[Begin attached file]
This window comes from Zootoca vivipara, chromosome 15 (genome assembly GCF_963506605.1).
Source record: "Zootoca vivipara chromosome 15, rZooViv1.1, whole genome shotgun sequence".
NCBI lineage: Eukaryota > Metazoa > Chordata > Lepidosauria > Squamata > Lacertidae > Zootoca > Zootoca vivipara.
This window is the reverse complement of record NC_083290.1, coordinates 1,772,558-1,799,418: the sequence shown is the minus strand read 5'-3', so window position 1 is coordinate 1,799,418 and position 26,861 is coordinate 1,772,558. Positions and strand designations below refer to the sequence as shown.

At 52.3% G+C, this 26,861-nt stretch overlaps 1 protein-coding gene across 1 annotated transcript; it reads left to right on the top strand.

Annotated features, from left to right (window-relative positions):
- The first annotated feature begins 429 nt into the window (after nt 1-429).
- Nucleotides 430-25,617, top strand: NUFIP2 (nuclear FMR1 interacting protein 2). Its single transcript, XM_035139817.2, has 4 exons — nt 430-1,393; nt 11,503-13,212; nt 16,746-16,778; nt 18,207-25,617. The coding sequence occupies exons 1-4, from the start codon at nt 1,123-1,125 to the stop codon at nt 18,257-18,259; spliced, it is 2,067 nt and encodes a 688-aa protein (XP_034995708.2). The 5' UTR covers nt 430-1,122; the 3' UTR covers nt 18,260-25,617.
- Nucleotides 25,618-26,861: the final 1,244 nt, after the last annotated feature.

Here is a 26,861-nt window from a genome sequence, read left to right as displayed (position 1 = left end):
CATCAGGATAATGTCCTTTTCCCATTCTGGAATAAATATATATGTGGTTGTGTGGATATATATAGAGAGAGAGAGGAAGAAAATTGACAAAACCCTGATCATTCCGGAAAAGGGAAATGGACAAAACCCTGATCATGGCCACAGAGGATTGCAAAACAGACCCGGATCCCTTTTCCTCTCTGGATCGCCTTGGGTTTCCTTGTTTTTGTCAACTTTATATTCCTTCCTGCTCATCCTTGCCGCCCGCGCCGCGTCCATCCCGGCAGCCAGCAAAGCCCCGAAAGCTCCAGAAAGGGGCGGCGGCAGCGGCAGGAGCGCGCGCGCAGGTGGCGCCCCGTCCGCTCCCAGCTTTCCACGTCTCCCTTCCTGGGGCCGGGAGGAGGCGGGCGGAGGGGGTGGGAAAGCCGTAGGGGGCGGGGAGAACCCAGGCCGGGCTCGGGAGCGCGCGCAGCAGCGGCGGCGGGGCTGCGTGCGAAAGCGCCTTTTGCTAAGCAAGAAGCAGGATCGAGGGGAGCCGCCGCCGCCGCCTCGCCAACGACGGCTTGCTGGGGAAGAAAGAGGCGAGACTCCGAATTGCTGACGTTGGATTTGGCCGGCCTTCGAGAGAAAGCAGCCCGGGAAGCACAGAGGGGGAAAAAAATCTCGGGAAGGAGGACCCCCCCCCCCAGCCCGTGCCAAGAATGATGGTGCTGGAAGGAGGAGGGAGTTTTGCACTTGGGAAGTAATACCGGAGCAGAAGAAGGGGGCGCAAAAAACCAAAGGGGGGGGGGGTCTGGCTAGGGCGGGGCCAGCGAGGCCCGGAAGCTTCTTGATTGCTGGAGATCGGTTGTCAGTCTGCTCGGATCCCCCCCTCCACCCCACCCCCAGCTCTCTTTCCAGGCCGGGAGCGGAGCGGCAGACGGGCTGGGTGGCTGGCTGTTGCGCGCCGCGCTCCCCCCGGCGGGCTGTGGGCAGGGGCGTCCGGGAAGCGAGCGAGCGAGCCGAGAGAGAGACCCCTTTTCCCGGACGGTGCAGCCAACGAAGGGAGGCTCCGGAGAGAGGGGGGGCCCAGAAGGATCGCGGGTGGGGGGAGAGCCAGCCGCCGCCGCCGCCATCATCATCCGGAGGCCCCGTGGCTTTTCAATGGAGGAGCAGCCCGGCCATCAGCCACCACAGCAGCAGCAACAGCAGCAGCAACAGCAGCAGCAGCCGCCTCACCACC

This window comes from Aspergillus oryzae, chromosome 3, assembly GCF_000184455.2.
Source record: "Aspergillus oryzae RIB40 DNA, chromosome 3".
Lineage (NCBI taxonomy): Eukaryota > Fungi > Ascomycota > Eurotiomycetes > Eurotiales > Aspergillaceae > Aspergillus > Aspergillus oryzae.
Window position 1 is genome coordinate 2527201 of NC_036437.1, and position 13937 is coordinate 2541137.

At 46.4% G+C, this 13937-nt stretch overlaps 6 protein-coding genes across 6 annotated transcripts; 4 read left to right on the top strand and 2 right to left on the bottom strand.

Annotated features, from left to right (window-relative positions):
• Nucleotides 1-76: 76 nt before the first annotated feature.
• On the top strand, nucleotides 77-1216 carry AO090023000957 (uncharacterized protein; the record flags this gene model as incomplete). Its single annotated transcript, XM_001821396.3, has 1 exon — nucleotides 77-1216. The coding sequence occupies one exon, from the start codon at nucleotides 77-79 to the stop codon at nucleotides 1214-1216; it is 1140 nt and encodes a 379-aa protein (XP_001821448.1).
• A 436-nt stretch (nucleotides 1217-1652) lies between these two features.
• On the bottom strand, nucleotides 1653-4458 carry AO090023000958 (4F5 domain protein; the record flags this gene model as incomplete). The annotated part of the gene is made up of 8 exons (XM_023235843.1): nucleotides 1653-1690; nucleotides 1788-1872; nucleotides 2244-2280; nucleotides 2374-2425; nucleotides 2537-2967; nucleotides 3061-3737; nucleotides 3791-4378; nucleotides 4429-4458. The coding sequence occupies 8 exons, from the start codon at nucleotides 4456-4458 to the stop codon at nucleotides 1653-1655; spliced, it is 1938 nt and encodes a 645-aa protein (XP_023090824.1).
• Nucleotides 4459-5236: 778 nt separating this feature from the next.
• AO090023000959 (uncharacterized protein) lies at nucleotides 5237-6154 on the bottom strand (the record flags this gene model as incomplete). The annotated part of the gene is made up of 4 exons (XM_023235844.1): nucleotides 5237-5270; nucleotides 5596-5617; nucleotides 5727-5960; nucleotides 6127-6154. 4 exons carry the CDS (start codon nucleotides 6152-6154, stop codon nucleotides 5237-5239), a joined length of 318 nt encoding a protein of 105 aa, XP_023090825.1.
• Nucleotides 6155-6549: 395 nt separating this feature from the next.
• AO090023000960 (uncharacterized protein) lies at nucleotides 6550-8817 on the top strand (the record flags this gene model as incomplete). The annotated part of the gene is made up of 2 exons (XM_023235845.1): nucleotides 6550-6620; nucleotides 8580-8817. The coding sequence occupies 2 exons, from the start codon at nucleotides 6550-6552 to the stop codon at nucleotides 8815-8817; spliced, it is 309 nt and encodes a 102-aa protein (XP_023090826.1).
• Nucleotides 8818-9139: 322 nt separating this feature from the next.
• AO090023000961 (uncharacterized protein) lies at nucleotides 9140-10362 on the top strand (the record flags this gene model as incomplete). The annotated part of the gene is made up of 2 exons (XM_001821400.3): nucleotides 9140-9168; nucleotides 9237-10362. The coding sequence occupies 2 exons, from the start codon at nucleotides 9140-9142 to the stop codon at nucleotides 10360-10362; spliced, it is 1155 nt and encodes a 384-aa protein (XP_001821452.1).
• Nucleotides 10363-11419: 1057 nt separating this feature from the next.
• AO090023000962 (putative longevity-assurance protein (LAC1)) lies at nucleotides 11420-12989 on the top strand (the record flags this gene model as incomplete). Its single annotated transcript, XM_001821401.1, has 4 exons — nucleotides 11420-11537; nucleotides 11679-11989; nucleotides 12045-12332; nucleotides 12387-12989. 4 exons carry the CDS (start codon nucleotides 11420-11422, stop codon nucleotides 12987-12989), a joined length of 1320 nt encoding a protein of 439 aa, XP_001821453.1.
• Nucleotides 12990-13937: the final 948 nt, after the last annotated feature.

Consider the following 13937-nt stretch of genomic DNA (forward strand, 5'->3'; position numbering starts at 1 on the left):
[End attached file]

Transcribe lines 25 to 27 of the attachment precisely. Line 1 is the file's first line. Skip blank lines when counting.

• AO090023000960 (uncharacterized protein) lies at nucleotides 6550-8817 on the top strand (the record flags this gene model as incomplete). The annotated part of the gene is made up of 2 exons (XM_023235845.1): nucleotides 6550-6620; nucleotides 8580-8817. The coding sequence occupies 2 exons, from the start codon at nucleotides 6550-6552 to the stop codon at nucleotides 8815-8817; spliced, it is 309 nt and encodes a 102-aa protein (XP_023090826.1).
• Nucleotides 8818-9139: 322 nt separating this feature from the next.
• AO090023000961 (uncharacterized protein) lies at nucleotides 9140-10362 on the top strand (the record flags this gene model as incomplete). The annotated part of the gene is made up of 2 exons (XM_001821400.3): nucleotides 9140-9168; nucleotides 9237-10362. The coding sequence occupies 2 exons, from the start codon at nucleotides 9140-9142 to the stop codon at nucleotides 10360-10362; spliced, it is 1155 nt and encodes a 384-aa protein (XP_001821452.1).